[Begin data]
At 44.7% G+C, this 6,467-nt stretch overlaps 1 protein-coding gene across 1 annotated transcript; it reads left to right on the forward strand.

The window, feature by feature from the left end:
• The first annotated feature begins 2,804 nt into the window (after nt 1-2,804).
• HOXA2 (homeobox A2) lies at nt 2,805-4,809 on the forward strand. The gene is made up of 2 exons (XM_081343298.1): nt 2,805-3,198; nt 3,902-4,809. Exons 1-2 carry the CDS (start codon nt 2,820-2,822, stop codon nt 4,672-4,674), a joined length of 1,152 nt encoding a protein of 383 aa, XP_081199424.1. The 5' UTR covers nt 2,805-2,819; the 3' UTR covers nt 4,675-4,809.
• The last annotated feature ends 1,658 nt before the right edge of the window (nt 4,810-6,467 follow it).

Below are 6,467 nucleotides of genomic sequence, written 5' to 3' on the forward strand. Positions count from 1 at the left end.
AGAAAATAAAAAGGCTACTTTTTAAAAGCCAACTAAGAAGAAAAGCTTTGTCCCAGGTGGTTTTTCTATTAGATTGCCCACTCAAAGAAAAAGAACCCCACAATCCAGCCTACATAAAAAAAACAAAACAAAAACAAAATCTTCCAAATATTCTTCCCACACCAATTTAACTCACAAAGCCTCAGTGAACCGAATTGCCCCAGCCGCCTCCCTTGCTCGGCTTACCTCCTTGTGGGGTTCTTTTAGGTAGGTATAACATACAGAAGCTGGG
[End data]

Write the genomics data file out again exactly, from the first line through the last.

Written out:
At 44.7% G+C, this 6,467-nt stretch overlaps 1 protein-coding gene across 1 annotated transcript; it reads left to right on the forward strand.

The window, feature by feature from the left end:
• The first annotated feature begins 2,804 nt into the window (after nt 1-2,804).
• HOXA2 (homeobox A2) lies at nt 2,805-4,809 on the forward strand. The gene is made up of 2 exons (XM_081343298.1): nt 2,805-3,198; nt 3,902-4,809. Exons 1-2 carry the CDS (start codon nt 2,820-2,822, stop codon nt 4,672-4,674), a joined length of 1,152 nt encoding a protein of 383 aa, XP_081199424.1. The 5' UTR covers nt 2,805-2,819; the 3' UTR covers nt 4,675-4,809.
• The last annotated feature ends 1,658 nt before the right edge of the window (nt 4,810-6,467 follow it).

Below are 6,467 nucleotides of genomic sequence, written 5' to 3' on the forward strand. Positions count from 1 at the left end.
AGAAAATAAAAAGGCTACTTTTTAAAAGCCAACTAAGAAGAAAAGCTTTGTCCCAGGTGGTTTTTCTATTAGATTGCCCACTCAAAGAAAAAGAACCCCACAATCCAGCCTACATAAAAAAAACAAAACAAAAACAAAATCTTCCAAATATTCTTCCCACACCAATTTAACTCACAAAGCCTCAGTGAACCGAATTGCCCCAGCCGCCTCCCTTGCTCGGCTTACCTCCTTGTGGGGTTCTTTTAGGTAGGTATAACATACAGAAGCTGGG